I don't remember the first time I met Volodiya, but it was sometime in the first few months after I transferred to University of Alaska Fairbanks, so it would have been in the late Winter or early Spring of 1994. He was an RA in another dorm, but was friends with some of the girls in my dorm. He and I were friendly, but we didn't become friends until the Fall semester, when I became an RA and we worked in the same dorm.

Volodiya and I got into the habit of watching Letterman together. We'd order a Supreme pizza and hot wings from Pizza Hut, then go down to the little store in the lobby of the dorm complex to buy a couple Fruitopias while we waited for the pizza to arrive.

V spent a semester in France. He was either forgetful about the time difference or a very inconsiderate friend. Either way, I'd occasionally get a 5 AM call from him. He'd tell me about the boys he'd met and I'd catch him up on the gossip.

One year, for Spring Break, we stayed at a lovely cabin in the woods where V was housesitting for a professor. There was drinking, and inappropriate behavior amongst all of our friends, and it was so much fun.

One of our favorite bars to hang out in was the Captain Bartlett Inn. Volodiya would give me tarot readings there and tried to teach me the meanings of the cards. I have a terrible memory for things like that so I usually reverted to making things up based on the pictures when I would give him readings.

We graduated from college in 1997. Our class voted for Volodiya to be the graduation speaker. His speech was fun and nostalgic, like an internet meme. He talked about roller skates and parachute pants and Madonna.

Some time after graduation, when I was back in California, V was living with his boyfriend in Seattle. I visited them for a weekend. It was my first time there. I loved his urban life. Seattle was like Alaska Light. A lot of my college friends settled there.

The last time I saw Volodiya in person was about nine years ago. I went to Seattle for a visit and stayed with my best friend, Joanne. We spent one of the evenings with V and some others, hanging out like old times.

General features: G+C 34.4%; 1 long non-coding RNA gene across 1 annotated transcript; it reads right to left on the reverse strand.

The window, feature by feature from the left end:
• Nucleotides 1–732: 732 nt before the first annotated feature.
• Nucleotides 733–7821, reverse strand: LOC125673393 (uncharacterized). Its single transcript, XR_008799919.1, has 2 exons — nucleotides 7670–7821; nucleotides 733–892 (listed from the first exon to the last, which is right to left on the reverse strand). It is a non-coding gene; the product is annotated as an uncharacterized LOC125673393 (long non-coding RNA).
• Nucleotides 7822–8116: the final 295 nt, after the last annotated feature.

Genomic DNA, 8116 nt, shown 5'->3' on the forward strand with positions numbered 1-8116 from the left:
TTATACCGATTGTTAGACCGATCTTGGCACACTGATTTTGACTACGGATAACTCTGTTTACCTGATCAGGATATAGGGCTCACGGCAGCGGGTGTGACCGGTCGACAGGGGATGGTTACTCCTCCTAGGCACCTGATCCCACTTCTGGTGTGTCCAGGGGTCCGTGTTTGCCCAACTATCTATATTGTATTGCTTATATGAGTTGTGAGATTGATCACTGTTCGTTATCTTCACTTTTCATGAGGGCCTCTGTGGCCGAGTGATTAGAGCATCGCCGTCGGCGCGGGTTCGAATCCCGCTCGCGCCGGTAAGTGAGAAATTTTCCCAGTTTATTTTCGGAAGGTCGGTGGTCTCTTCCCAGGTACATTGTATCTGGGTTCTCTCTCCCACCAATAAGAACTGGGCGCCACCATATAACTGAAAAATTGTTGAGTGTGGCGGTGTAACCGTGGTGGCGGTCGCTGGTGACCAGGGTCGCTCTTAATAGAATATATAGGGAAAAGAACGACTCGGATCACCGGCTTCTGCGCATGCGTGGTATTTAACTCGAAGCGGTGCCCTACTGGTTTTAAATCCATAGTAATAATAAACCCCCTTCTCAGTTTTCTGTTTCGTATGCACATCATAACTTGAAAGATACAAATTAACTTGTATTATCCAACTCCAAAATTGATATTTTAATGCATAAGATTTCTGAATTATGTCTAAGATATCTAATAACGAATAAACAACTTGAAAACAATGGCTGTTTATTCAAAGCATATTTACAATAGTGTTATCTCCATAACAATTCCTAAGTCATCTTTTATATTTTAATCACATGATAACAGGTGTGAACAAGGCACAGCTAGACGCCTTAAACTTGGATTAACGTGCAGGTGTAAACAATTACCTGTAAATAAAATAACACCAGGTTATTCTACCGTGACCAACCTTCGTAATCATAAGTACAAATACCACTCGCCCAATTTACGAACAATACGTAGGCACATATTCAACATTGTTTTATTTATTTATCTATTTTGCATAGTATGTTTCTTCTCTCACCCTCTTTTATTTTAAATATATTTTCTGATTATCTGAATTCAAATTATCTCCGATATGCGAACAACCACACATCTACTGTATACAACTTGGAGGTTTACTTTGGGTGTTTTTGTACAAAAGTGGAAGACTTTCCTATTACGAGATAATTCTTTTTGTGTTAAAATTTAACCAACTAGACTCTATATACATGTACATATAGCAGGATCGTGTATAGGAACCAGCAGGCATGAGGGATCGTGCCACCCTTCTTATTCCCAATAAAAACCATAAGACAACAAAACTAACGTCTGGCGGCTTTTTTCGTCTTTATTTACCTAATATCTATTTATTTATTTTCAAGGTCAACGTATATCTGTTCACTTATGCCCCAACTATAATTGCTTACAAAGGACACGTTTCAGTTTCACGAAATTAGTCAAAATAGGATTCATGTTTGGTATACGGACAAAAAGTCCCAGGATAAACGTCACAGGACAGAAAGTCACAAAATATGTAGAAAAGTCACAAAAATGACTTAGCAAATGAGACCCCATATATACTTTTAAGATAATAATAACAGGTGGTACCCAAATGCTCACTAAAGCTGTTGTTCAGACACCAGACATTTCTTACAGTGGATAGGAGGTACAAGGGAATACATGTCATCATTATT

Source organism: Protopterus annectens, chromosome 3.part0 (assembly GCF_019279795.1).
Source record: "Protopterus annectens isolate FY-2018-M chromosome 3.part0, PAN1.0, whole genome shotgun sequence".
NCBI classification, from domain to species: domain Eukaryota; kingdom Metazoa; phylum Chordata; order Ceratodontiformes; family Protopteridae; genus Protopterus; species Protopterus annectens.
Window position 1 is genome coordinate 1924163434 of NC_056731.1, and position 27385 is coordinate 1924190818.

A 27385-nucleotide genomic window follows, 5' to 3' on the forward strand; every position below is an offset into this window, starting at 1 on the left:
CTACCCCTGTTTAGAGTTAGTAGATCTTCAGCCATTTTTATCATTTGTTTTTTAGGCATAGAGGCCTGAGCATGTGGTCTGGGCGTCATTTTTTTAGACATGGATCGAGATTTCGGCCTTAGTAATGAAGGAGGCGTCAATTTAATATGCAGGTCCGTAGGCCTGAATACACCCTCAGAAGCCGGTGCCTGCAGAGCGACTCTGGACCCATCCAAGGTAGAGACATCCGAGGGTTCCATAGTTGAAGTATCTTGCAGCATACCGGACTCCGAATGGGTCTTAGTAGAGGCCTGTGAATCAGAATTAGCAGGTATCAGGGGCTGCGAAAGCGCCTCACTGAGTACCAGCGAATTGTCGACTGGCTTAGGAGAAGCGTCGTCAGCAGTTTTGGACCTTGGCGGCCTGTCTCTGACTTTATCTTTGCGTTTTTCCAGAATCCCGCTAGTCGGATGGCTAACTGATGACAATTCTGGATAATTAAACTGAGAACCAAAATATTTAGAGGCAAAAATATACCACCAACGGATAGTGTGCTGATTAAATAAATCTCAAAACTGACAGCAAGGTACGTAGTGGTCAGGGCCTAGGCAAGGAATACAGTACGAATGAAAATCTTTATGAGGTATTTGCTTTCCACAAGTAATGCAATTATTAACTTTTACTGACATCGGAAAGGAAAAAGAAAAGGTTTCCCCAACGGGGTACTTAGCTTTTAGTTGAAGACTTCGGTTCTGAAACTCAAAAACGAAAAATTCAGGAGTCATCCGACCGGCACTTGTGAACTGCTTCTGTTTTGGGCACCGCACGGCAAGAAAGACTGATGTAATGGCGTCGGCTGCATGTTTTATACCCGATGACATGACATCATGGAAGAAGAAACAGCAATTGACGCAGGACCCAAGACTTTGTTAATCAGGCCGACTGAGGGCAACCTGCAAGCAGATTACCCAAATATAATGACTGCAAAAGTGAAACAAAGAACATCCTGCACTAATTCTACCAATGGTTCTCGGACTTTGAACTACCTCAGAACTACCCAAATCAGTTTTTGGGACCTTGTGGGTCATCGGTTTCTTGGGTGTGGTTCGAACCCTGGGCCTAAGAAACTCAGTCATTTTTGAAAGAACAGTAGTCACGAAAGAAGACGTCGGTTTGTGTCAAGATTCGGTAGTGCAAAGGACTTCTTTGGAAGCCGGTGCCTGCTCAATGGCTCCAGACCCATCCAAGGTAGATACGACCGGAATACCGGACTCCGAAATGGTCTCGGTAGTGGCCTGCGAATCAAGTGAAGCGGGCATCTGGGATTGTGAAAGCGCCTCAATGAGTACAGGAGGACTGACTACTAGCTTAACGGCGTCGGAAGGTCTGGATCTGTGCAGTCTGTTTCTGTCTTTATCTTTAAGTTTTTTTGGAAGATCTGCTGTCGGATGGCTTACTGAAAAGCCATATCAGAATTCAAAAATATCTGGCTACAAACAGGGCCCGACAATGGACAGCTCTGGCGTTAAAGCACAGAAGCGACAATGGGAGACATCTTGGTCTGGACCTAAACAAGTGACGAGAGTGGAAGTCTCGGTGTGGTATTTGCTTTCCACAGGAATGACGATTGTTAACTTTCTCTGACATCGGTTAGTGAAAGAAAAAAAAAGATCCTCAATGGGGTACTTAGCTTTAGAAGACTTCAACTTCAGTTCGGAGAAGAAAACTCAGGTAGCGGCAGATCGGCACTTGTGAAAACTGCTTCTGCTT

After that, we kept up through phone calls, but mostly online, through MySpace, then Facebook. A few months ago, when I posted a new picture of my slimming self on Facebook, he commented, accusing me of getting a facelift and saying he'd scratch my eyes out if I had.

Last week, I saw fake tarot readings in a sitcom and it prompted me to post that memory of us on Facebook. I tagged him in it and I am glad I did. Because of that post, one of his friends reached out to me today to let me know that Volodiya died yesterday, after a long bout of pneumonia. When he was living in Seattle, he contracted HIV, so the manner of his death does not come as a complete surprise. I did not expect it to come so soon, though.

I'll miss my friend dearly. He was the type of friend I could pick up with after many months without contact and everything would be just as it always was.


My Dad

My parents' wedding day

(Originally published on Opinions for Nothing.)

My dad was 19 years old when he married my mom. She was 16 years old, and three months pregnant with me. My parents separated when I was five years old, and divorced when I was nine years old.

My dad wasn't known for his lawful behavior. He didn't make court-ordered child support payments. He infrequently took advantage of court-allowed visitations with his children. He did not adhere to laws prohibiting the possession, use, and sale of illegal drugs. Two of the three things on that list caused him to be in and out of jail for much of my childhood.

My dad was book smart without a college degree. After he left the Air Force, he was an engineering technician until the recession of the late-'80s and early-'90s. After that, he drifted from odd job to odd job, preferring those that paid cash so he wouldn't have to make child support payments. It's unfortunate that he never grew up.

When I was in college, I made peace with the fact that my dad was never going to change and never going to be the kind of dad I needed. He was family and I still loved him, but as long as I expected him to act like a father, I would be disappointed. I resolved to treat him like an uncle -- not even a favorite uncle. After that, we had a much better relationship.